For most people, the holidays are a time of joy, togetherness and celebration. But for people contemplating suicide, the holidays can actually be a difficult time, especially for those who have few friends and family of their own to celebrate with.
There may very well be some truth to this line of thinking, but the conclusion — that people are more likely to commit suicide during the holidays — is unquestionably false.
In general, the winter months tend to have the lowest suicide rates, with peak rates typically coming in the spring and fall. According to the Centers for Disease Control (CDC), December actually has the lowest rate of any month.
Still, many people continue to perpetuate the holiday suicides myth, the media being one of the biggest offenders.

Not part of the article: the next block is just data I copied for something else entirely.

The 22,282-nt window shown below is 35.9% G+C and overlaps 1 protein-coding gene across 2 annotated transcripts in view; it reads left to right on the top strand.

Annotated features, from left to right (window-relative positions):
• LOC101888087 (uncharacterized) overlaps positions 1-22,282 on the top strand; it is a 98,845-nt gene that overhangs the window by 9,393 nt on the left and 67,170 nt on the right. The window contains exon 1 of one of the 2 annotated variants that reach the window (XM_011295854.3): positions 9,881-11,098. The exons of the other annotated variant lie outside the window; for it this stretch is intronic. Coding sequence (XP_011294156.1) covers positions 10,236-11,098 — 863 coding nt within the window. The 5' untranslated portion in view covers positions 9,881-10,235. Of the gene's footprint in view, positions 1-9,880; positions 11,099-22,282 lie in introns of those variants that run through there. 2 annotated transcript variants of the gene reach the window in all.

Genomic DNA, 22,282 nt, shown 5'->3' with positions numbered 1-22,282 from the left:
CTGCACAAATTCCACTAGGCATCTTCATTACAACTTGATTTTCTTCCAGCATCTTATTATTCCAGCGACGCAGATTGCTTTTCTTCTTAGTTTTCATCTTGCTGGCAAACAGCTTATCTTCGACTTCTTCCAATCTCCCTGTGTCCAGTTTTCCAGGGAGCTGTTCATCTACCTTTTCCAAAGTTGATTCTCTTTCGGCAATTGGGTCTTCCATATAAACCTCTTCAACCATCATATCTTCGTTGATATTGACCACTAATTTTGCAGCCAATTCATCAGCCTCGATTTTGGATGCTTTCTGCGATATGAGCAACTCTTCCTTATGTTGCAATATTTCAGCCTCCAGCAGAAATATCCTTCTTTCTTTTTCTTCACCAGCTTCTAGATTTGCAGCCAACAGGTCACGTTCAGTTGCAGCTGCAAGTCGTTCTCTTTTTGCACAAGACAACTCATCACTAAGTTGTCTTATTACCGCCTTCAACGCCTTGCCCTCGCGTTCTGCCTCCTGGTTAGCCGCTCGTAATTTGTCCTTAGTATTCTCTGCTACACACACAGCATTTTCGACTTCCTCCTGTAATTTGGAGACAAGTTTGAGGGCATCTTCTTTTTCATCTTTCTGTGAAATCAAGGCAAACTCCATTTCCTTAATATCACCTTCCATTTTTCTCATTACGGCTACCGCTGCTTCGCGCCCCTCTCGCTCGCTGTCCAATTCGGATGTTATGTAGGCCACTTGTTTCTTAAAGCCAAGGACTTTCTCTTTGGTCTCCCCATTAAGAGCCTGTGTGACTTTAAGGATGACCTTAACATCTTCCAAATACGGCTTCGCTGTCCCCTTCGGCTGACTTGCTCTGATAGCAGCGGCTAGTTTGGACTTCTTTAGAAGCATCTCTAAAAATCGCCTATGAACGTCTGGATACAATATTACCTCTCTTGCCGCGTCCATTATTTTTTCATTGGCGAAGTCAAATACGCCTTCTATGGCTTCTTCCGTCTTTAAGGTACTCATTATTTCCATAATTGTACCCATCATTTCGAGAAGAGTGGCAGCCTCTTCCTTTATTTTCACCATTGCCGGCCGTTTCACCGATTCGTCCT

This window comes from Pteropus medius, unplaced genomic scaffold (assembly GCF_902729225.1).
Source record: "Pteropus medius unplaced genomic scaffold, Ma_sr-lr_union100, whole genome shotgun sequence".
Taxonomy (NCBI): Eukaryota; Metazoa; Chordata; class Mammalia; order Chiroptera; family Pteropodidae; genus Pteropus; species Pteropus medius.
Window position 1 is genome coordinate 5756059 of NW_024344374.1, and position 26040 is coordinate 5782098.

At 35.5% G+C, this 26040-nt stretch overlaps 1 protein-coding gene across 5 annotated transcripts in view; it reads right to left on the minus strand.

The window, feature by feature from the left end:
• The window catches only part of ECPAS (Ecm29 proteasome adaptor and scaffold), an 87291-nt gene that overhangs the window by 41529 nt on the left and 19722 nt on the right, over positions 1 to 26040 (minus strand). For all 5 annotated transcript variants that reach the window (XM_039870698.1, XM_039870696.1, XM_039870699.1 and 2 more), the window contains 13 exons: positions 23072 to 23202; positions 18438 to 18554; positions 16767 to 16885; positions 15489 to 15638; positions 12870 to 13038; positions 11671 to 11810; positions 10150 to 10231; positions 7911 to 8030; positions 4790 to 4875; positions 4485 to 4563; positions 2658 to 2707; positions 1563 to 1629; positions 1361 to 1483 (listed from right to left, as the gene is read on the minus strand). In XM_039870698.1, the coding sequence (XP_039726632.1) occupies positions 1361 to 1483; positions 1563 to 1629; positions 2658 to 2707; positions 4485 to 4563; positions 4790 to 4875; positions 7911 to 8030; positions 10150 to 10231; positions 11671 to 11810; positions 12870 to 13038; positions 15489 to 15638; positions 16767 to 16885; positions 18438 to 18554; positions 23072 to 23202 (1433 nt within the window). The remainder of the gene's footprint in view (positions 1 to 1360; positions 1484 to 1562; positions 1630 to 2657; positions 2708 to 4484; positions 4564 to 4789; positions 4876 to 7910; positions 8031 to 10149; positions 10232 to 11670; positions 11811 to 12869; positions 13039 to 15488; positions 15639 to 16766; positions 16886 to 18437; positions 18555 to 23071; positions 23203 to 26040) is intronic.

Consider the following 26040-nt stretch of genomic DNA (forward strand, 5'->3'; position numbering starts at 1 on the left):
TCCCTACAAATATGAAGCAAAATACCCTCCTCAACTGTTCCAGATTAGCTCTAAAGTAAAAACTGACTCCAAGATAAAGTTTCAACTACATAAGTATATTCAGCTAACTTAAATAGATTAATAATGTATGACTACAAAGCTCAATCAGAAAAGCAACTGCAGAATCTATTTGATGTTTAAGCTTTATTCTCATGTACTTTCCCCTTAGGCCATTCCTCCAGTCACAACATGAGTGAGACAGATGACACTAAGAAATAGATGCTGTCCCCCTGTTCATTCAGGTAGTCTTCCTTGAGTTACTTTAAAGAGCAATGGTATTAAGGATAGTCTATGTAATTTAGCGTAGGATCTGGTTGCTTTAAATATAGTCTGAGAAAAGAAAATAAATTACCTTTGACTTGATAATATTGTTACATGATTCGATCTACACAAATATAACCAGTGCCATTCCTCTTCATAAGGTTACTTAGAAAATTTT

In the year 2000, The Annenberg Public Policy Center began tracking media coverage of suicides during the holidays. Since then, 53 percent of news reports mentioning suicides and the holidays have reinforced the myth, with the number rising as high as 71 percent during the 2012-2013 holiday season.
While it may not be true, the holiday suicides myth can still have dangerous consequences. As the CDC points out, the myth, “supports misinformation about suicide that might ultimately hamper prevention efforts.”
More than 36,000 Americans take their own lives every year, making suicide the 10th leading cause of death in the United States. Another 374,000 Americans are treated for self-inflicted injuries each year.
Read more from the CDC.